They drive us crazy.
We shake our heads in wonder almost daily over the strange things they do.
We try to understand exactly why they’re doing it “that way.”
And frequently, we just have to agree to disagree and let it go. When you’re the parent of a teen or young adult, you get in the habit of simply saying, “Whatever.” And walking away. There are a lot of hills that you know you don’t want to die on.
Recently I shared with my son the Grown and Flown piece, “Seven Teen Habits I Don’t Understand.”
We laughed together over how many of these things he does or did when he was a bit younger. “Truth,” he kept saying.
Then of course he had to add, “Well there are a lot of things you guys do that we just don’t get either!”
Pray tell, whatever do you mean?
He began to spill the tea…because apparently there’s a lot of stuff that we do that’s just “sus.” (Suspect – for other ancient parents, like me.)
Here are some of the ways we drive our kids a little insane.
Parent Habits that Drive Our Teens Insane
We think it’s so much faster, because we text like T-rexes. Sorry, my thumb-skills are as slow and awkward as you attempting to call someplace and ask a question! Teens think we just look and sound stupid.
And when I point out that it’s faster than me actual texting, my son reminds me that I then waste another minute going back and correcting the autocorrect “mistakes”. Hey, spelling and grammar are important! Laughter ensues.
Getting the mail everyday
Over winter break, my husband and I quickly discovered that our daughter finds our quaint habit of checking the mailbox almost daily to be quite annoying and useless. (It’s down the block from our house, so it does require a short walk, or a stop on the way home and “Why are we wasting our time doing this!?”)
Granted, I do agree that the majority of its contents are usually just fodder for the recycle bin, but sometimes that box holds gems like cards! And good coupons! And paychecks! And apparently it would be JUST FINE to wait a few days to see those things.
Watching the news
My kids find it hysterical that I watch a news show in the morning. I try to explain that it’s part of my morning wake-up ritual. I do not apologize that I absolutely need a little time to sit on my couch with my coffee and just regain consciousness.
Yes, I readily admit that the “news” I’m hearing is usually 12 hours old and much of it is “infotainment” but I need my squad of smiling faces to remind me that humans can be chipper at 7am. Goals.
Having a landline
Yep, we rarely pick it up. Yep, it’s usually spam or a scam – damn, fam – don’t stop eating your green eggs and ham! (Sorry, couldn’t resist.)
But despite my husband wanting to nix it, I still just can’t give it up yet, and if I’m in the room when it rings, I do go and check the number, just in case. In case of what, I’m not really sure of anymore, but old habits die hard.
Using a physical address book
This relic of an object really does need to go. I can barely decipher half of the entries because they’ve been erased and re-written so many times. I literally cannot even remember who some of the people in it are, which I blame on being a military family for years and moving so many times, but that’s a little scary.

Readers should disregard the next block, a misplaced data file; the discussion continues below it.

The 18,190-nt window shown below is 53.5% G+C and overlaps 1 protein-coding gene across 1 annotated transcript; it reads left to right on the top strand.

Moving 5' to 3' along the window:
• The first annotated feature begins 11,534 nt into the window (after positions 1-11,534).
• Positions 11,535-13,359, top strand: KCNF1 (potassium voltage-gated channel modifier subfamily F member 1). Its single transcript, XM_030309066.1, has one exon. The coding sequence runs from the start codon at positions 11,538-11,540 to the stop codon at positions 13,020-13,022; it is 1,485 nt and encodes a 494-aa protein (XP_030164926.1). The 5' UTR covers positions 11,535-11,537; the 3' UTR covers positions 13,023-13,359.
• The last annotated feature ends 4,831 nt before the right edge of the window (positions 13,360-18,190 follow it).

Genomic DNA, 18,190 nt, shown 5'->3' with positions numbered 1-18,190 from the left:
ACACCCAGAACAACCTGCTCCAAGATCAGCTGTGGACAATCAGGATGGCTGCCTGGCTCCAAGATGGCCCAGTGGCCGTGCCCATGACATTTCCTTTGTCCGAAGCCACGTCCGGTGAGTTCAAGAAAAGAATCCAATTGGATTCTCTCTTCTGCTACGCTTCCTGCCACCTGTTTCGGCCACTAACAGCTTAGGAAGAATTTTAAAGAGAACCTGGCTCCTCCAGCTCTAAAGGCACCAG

I just don’t have the energy to transfer all that info to my phone, so the little, ratty blue book with scraps of envelopes always falling out if it, lives on.
Using a letter opener
Piggy-backing on the lameness of an address book, we dare to own a letter opener! And we are prehistoric because we use it. Umm, have none of you kids ever yelped in pain from a paper cut received while opening an envelope with your finger? That ish hurts!
Oh, right… you don’t open too many envelopes, do you? Well, we can also jab you with the letter opener when you roll your eyes and chuckle at our foolishness.
Asking people questions instead of Googling it
I also discovered that nothing quite bothers my son as much as watching me ask someone a question or read instructions in an attempt to learn something when Siri is a thing! We were recently in a store together looking at an electronic product in a box.
I opened the box to get out the small booklet of operating instructions so see how quickly this product would heat up. He gazed at me with a look of sheer horror, took out his phone, and found the answer before I could even find the correct page in that miniscule book full of instructions in four different languages and Geez, why is that print so dang tiny? OK, you win!
So, we can all admit that the frustrations go both ways.
You kids can look away as I print out something that is not necessary but makes me feel better because my phone might die, or the grid could go down, or you know, zombies.
And we’ll look away as you text, lightening fast, to someone in the next room, because why get up and use actual spoken words?
It’s a good thing we love each other!